But Chafee's eyes were not quite fully opened that day.  When members of the Congressional Black Caucus asked a senator, ANY senator, to stand with them and challenge election fraud and vote suppression in the 2000 Florida vote, Chafee writes that he refused because he did not yet share those House members' opposition to the Bush-Cheney agenda.  He writes as if the concern of those Democrats was simply the outcome and not the process.  He does not even mention vote counting, and he adds that HAD he known what Bush and Cheney would do, he would have joined in challenging the Florida election results -- apparently quite regardless of whether he believed those results to be fair and accurate or not.  In fact, Chafee's comments on election results throughout the book refer to victories and defeats over the past 8 years as if there is no question who actually won any given election.  What, one wonders, will it take to stimulate an awakening in this area; does Chafee need to have a frank lunchtime meeting with Karl Rove or Ken Blackwell?


The rest of Chafee's book is a years-long tale of the last sane Republican in federal office refusing to go insane.  We hear his exasperation as Republicans stage theatrical votes on bills doomed to fail, a technique that Democrats have practiced for the past year and a half, with the difference that the Republican bills actually deserved to fail.  We read of Chafee's understanding, which exceeds that of most congress members of any party, of how the White House set out to strip the Congress of law-making power.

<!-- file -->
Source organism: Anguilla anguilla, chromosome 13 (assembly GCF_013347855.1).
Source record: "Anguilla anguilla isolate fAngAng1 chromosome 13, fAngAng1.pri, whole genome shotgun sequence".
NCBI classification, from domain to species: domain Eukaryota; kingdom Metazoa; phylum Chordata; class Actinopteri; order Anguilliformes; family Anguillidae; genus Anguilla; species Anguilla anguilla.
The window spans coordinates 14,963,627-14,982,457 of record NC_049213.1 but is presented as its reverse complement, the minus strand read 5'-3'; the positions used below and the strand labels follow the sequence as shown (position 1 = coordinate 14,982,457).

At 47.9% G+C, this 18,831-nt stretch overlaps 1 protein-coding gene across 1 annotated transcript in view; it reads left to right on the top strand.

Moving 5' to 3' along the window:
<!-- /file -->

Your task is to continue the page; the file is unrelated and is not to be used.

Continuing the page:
From Chafee's first meeting with Bush he found him disturbingly unpresidential:

"Several times, the president went out of his way to remind me that he was the commander in chief.  You don't have to keep telling me that, I thought.  I know who you are.  Like others, I have been around people who are good at wielding power.  They never have to tell you they are in charge.  They just are, and you know it.  What I saw and heard that day really unsettled me.  I'm the commander in chief.... I'm the president.... I'm the commander in chief.... It was unpresidential."

Following September 11, 2001, Chafee showed courage in challenging the White House agenda and rhetoric, to the point of being willing to publicly consider the question of what had motivated the terrorists.  Chafee describes the briefings he was given on WMDs in Iraq as completely devoid of convincing evidence.  He publicly said that no WMDs would be found.  His colleagues took a different course, and Chafee writes that in the months following 9-11, Congress gave up the last of its power and became entirely irrelevant.  Chafee writes that he considered running for president in the 2004 Republican primaries but backed off because of the triumph and timing of the capture of Saddam Hussein.